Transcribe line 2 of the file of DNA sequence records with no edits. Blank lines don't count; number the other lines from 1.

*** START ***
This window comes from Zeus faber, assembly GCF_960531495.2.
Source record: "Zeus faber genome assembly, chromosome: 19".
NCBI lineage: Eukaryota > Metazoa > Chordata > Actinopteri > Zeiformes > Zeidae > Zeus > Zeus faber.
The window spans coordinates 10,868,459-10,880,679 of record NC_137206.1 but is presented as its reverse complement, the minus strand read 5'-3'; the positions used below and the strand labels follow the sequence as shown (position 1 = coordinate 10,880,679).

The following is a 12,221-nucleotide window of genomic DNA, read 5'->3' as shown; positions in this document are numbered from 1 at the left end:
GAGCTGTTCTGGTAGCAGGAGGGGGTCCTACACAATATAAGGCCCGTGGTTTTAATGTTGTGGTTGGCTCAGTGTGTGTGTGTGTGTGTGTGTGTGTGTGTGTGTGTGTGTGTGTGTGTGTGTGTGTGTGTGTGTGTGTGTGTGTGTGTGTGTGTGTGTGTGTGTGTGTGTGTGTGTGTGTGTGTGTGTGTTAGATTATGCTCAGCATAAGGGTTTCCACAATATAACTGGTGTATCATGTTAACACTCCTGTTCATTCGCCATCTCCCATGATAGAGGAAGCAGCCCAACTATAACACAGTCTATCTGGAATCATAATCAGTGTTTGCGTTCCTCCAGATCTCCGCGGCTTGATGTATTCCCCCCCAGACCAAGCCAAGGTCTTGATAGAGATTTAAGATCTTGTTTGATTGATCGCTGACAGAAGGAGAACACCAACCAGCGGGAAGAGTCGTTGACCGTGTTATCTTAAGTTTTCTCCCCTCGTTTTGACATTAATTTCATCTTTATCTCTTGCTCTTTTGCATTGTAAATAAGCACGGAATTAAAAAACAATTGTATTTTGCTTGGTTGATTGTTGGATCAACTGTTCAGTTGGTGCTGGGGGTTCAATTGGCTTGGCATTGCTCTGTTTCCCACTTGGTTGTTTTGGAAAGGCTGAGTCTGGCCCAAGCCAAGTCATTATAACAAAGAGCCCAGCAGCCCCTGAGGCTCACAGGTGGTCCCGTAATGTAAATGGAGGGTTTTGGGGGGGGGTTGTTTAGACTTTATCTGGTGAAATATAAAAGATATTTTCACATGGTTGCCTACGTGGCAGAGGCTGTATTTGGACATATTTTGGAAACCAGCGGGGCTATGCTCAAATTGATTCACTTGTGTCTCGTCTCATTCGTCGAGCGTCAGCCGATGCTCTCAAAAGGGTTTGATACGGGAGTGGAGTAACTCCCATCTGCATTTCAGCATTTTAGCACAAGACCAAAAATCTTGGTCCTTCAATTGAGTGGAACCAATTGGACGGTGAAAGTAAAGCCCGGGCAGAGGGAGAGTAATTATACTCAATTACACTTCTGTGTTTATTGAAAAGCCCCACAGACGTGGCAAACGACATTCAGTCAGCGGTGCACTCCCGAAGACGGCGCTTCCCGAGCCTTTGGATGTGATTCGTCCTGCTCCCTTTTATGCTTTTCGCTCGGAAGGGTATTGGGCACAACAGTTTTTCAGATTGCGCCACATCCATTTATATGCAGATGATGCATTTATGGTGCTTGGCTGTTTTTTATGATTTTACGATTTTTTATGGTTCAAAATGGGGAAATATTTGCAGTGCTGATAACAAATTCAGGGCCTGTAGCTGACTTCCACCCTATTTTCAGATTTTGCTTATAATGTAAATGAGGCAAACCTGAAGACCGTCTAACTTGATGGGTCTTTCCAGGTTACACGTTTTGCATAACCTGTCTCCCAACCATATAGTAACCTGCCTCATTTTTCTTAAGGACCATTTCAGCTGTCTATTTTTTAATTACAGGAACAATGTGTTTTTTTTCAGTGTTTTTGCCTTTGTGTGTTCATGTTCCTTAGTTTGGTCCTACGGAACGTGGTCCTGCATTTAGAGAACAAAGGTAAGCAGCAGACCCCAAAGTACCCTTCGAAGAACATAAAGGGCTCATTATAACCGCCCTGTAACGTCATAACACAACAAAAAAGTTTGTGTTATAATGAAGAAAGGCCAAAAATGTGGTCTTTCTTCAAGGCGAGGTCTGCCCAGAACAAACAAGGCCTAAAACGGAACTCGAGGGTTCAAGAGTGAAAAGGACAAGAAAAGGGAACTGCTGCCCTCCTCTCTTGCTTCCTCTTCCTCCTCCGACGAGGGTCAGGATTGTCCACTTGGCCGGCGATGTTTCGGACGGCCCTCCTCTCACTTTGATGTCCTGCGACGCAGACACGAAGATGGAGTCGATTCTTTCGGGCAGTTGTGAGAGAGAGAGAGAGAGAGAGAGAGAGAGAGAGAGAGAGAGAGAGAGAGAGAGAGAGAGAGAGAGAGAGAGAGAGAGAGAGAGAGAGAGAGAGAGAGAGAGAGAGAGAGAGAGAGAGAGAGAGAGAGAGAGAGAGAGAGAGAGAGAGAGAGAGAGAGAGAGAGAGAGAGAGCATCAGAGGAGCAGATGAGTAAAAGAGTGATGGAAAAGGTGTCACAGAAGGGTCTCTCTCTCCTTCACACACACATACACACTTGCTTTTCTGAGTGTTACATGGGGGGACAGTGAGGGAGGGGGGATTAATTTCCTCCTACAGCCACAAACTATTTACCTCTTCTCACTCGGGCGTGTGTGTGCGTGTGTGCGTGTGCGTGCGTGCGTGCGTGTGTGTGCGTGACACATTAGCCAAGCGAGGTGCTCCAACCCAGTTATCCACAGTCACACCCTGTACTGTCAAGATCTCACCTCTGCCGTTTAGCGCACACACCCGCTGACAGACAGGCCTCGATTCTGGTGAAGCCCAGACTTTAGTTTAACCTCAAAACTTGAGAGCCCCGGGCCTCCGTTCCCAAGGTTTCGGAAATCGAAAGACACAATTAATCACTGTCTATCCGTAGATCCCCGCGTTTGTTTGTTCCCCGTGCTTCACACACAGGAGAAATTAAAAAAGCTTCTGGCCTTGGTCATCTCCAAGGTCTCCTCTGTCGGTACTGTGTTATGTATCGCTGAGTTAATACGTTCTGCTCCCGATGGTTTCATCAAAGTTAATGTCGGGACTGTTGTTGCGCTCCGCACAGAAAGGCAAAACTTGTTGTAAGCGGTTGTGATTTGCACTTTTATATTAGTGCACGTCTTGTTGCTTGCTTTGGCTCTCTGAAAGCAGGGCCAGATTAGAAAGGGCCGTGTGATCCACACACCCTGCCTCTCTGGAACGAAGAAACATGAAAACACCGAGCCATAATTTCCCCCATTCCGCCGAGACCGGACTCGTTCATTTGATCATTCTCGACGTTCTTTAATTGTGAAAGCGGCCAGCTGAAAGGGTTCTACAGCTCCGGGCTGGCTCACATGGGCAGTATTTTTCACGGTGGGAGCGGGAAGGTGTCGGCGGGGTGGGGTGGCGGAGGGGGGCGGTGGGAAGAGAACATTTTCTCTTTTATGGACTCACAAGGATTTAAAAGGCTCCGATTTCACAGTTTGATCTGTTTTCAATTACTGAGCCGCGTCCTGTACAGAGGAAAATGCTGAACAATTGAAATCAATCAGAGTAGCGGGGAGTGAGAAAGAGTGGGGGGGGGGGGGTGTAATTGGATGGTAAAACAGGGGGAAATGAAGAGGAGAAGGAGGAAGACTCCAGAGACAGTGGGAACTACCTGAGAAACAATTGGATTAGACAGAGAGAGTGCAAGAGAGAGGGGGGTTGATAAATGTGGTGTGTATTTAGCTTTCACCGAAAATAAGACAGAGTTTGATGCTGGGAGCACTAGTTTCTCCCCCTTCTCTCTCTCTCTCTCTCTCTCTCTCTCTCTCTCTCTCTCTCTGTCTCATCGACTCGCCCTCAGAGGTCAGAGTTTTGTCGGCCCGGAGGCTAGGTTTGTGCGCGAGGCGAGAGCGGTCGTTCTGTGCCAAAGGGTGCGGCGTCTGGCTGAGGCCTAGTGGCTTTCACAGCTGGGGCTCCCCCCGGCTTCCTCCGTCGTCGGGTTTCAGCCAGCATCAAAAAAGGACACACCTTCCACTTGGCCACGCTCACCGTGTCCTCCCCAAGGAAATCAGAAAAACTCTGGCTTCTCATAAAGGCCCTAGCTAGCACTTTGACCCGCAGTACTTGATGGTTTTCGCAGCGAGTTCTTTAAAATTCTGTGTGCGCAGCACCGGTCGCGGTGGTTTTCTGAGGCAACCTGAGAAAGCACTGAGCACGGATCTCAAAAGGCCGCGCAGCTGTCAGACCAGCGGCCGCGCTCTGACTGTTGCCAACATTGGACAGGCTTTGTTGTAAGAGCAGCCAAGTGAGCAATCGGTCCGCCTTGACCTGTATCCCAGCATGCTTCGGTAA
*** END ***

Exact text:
Source record: "Zeus faber genome assembly, chromosome: 19".